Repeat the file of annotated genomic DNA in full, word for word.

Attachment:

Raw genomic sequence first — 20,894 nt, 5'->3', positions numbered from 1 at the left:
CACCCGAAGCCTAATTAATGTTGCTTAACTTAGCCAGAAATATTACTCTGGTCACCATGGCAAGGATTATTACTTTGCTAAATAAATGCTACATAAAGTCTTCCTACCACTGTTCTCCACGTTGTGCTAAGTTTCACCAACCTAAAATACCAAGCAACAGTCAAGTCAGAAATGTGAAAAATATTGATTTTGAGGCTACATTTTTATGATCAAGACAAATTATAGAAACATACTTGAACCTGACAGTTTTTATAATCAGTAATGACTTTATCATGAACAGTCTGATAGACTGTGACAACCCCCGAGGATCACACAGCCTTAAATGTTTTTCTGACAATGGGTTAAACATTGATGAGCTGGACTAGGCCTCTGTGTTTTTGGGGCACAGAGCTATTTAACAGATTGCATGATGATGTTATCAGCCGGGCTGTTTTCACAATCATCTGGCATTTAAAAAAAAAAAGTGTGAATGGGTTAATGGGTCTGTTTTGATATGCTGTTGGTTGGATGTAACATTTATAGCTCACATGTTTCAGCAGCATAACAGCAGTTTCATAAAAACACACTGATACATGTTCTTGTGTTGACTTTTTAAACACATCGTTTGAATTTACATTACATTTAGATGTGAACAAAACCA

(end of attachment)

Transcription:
Raw genomic sequence first — 20,894 nt, 5'->3', positions numbered from 1 at the left:
CACCCGAAGCCTAATTAATGTTGCTTAACTTAGCCAGAAATATTACTCTGGTCACCATGGCAAGGATTATTACTTTGCTAAATAAATGCTACATAAAGTCTTCCTACCACTGTTCTCCACGTTGTGCTAAGTTTCACCAACCTAAAATACCAAGCAACAGTCAAGTCAGAAATGTGAAAAATATTGATTTTGAGGCTACATTTTTATGATCAAGACAAATTATAGAAACATACTTGAACCTGACAGTTTTTATAATCAGTAATGACTTTATCATGAACAGTCTGATAGACTGTGACAACCCCCGAGGATCACACAGCCTTAAATGTTTTTCTGACAATGGGTTAAACATTGATGAGCTGGACTAGGCCTCTGTGTTTTTGGGGCACAGAGCTATTTAACAGATTGCATGATGATGTTATCAGCCGGGCTGTTTTCACAATCATCTGGCATTTAAAAAAAAAAAGTGTGAATGGGTTAATGGGTCTGTTTTGATATGCTGTTGGTTGGATGTAACATTTATAGCTCACATGTTTCAGCAGCATAACAGCAGTTTCATAAAAACACACTGATACATGTTCTTGTGTTGACTTTTTAAACACATCGTTTGAATTTACATTACATTTAGATGTGAACAAAACCA